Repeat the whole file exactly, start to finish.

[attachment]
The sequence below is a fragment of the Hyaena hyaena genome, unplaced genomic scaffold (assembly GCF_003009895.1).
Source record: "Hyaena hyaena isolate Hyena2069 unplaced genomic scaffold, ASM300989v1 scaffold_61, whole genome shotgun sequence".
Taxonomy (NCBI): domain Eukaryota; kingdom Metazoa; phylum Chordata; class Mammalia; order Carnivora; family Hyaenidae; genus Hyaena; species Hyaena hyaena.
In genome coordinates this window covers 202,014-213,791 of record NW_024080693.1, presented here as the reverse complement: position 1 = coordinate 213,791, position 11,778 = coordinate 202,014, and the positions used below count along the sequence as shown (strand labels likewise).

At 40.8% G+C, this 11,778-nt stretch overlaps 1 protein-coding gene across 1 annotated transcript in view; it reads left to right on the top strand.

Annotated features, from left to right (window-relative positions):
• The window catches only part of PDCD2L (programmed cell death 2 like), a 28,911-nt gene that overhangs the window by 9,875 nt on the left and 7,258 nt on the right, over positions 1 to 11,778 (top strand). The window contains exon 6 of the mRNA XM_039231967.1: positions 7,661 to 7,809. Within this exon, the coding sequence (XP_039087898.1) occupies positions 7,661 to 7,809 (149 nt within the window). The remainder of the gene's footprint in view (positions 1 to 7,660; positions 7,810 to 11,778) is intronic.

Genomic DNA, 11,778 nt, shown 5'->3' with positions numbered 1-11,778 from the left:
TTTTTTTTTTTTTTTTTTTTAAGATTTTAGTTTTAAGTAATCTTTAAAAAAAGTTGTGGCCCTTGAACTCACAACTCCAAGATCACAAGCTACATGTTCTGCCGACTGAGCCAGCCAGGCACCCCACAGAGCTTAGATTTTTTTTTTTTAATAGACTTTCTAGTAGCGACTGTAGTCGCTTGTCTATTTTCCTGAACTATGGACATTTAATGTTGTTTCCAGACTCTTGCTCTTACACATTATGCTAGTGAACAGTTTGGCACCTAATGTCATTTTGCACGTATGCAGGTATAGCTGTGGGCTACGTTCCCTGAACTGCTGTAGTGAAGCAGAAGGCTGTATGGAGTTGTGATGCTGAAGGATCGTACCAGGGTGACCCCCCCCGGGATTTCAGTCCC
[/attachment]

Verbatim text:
The sequence below is a fragment of the Hyaena hyaena genome, unplaced genomic scaffold (assembly GCF_003009895.1).
Source record: "Hyaena hyaena isolate Hyena2069 unplaced genomic scaffold, ASM300989v1 scaffold_61, whole genome shotgun sequence".
Taxonomy (NCBI): domain Eukaryota; kingdom Metazoa; phylum Chordata; class Mammalia; order Carnivora; family Hyaenidae; genus Hyaena; species Hyaena hyaena.
In genome coordinates this window covers 202,014-213,791 of record NW_024080693.1, presented here as the reverse complement: position 1 = coordinate 213,791, position 11,778 = coordinate 202,014, and the positions used below count along the sequence as shown (strand labels likewise).

At 40.8% G+C, this 11,778-nt stretch overlaps 1 protein-coding gene across 1 annotated transcript in view; it reads left to right on the top strand.

Annotated features, from left to right (window-relative positions):
• The window catches only part of PDCD2L (programmed cell death 2 like), a 28,911-nt gene that overhangs the window by 9,875 nt on the left and 7,258 nt on the right, over positions 1 to 11,778 (top strand). The window contains exon 6 of the mRNA XM_039231967.1: positions 7,661 to 7,809. Within this exon, the coding sequence (XP_039087898.1) occupies positions 7,661 to 7,809 (149 nt within the window). The remainder of the gene's footprint in view (positions 1 to 7,660; positions 7,810 to 11,778) is intronic.

Genomic DNA, 11,778 nt, shown 5'->3' with positions numbered 1-11,778 from the left:
TTTTTTTTTTTTTTTTTTTTAAGATTTTAGTTTTAAGTAATCTTTAAAAAAAGTTGTGGCCCTTGAACTCACAACTCCAAGATCACAAGCTACATGTTCTGCCGACTGAGCCAGCCAGGCACCCCACAGAGCTTAGATTTTTTTTTTTTAATAGACTTTCTAGTAGCGACTGTAGTCGCTTGTCTATTTTCCTGAACTATGGACATTTAATGTTGTTTCCAGACTCTTGCTCTTACACATTATGCTAGTGAACAGTTTGGCACCTAATGTCATTTTGCACGTATGCAGGTATAGCTGTGGGCTACGTTCCCTGAACTGCTGTAGTGAAGCAGAAGGCTGTATGGAGTTGTGATGCTGAAGGATCGTACCAGGGTGACCCCCCCCGGGATTTCAGTCCC